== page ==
Tips For Curing Sensitive Skin

"The Skin Coach" column is written by Kimmy Williams, owner of Acqua e Sapone, a skin clinic in San Francisco.  

Sensitive skin is among one of the most common and misunderstood skin complaints. The term is often mistakenly used to refer to a number of issues including acne-prone skin, but sensitive skin is actually a condition characterized by irritation, itching, redness, burning, stinging, and flaking caused by a weakened skin barrier. This skin barrier, the epidermis, is a protective structure that serves to keep moisture in and irritants and allergens out of the body. When this protective barrier becomes compromised, skin becomes sensitive and easily irritated. So, if you are struggling with skin that shows signs of sensitivity, here are a few tips for repairing the skin barrier and bringing the skin back into balance:

1. Identify the cause of sensitivity.

Some of the most common factors that trigger sensitive skin are:

*Using abrasive mechanical exfoliants like scrubbing beads and exfoliating brushes.

*Excessive exposure to the sun caused by tanning, not using sun protection, and failing to reapply sun protection.

*Strong topical ingredients often found in acne products, chemical exfoliating products, and prescription topical medications.

*Ineffective moisturizers that contain drying and irritating ingredients.

*Harsh treatments including chemical peels, microdermabrasion, and dermabrasion.

2. Once you identify the cause, add or eliminate.

If one of your products is the culprit, replace it with a more gentle product that contains no active ingredients, perfumes, or scrubbing beads. Ditch the chemical peels and microdermabrasion until your skin is normalized and abandon tanning beds for good. Many moisturizers actually contain harsh ingredients like acids and retinols so get one with only hydrating ingredients and no active ingredients, and reapply sun protection every few hours when in direct sunlight.

3 no-nos for dry winter skin

"The Skin Coach" column is written by Kimmy Williams, owner of Acqua e Sapone, a skin clinic in San Francisco. 

If you are in the Northern hemisphere, you’ve probably read more articles than you can count suggesting tips and products to help combat dry skin. But if you are suffering from dry, flaky, or even painfully chapped skin this season, the solution may be to stop doing something instead of to start doing something to get that smooth, dewy glow back:

  1. Skip the scrubbing: If your skin is flaky, your first instinct might be to scrub the flakes off with a scrubbing cleanser or an exfoliating brush. These methods of mechanical exfoliation may temporarily get rid of unsightly flakes but they will likely return two-fold with an extra helping of irritation and tightness. Mechanical exfoliation is not just ineffective because it does not work past the surface of the skin, it is also abrasive and irritates the outer layers of the skin which is likely to lead to more dryness and flaking.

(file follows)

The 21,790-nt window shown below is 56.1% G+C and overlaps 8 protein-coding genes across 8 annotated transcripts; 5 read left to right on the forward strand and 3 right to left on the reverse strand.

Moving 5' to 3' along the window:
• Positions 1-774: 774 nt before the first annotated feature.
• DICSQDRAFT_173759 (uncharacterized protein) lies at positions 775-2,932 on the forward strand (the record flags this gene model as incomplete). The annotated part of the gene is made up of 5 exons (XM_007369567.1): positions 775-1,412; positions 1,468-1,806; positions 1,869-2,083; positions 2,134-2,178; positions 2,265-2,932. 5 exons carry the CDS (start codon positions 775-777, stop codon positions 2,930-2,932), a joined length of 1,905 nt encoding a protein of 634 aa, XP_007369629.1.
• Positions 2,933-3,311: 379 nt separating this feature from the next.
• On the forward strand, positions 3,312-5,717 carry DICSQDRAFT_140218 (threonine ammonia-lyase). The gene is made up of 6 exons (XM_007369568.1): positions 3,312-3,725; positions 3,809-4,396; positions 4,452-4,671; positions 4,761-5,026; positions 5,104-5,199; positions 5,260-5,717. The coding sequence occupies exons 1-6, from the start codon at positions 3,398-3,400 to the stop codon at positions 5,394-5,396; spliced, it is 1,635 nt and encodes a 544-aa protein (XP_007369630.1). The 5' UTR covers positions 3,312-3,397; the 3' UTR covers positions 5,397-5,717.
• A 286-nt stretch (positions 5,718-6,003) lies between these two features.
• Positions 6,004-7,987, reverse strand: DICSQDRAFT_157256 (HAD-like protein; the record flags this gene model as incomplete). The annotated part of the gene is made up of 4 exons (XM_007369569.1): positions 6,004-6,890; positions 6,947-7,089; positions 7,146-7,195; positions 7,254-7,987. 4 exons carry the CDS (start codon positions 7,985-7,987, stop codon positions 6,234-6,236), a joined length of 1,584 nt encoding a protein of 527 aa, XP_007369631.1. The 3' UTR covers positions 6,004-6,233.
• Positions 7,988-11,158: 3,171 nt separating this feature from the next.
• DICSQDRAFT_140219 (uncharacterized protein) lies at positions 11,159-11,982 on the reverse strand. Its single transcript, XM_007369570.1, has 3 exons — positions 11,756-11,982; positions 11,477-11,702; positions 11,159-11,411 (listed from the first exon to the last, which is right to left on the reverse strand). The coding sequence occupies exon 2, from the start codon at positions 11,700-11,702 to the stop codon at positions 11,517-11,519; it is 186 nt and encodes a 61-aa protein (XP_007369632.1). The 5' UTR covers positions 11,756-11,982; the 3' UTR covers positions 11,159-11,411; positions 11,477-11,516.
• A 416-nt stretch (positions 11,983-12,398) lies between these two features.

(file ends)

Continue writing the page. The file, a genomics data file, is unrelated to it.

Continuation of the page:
2. Don’t buy labels: Most of us purchase our skincare products based on what is written on the label because we trust that the product does what it promises to do. Unfortunately, the marketing of the cosmetics industry is very loosely regulated and skincare products rarely do what they claim to do. Many products marketed for dry, sensitive skin actually contain ingredients that are irritating and stripping. Start getting in the habit of purchasing your skincare products based on the ingredients on the back, not the promises on the front.

  3. Stop skipping the sun protection: Just because it’s gray outside and the cold rain has you spending most of your time indoors doesn’t mean that you should not wear sunscreen. If you have ever gotten a sunburn while skiing, then you know that it doesn’t have to be hot for the sun’s rays to be hitting your face. Apply sunscreen with at least SPF 30 everyday whether you are going outside or not. 

The Skin Coach: What Kind of Acne Do you Have?

Did you know that nearly 85 percent of Americans suffer from acne? Most of these people do not identify themselves as having acne but rather as being the victims of occasional breakouts. The truth is, acne vulgaris is a disease that manifests on the skin and takes many different forms. Whether you get occasional stress-induced pimples or have a face full of red, monstrous bumps, these are all forms of the same disease. The good news is, the better you can recognize your acne type, the better you can appropriately treat it. Here is a simple guide to answering the question, what kind of acne do you have?

Non-Inflamed Acne:

This type of acne is the least recognized and consists of comedones, blackheads and whiteheads. When dead skin cells sludge up in the follicle and combine with debris like oil, bacteria and comedogenic ingredients, a mass called a comedo is formed. When this mass grows, it becomes a whitehead. If the mass stretches the pore and opens it up, it becomes a blackhead. Think of this type of acne like the “baby” version of acne that is less noticeable because it is smaller, but is still made of the same stuff as the more severe inflamed acne types.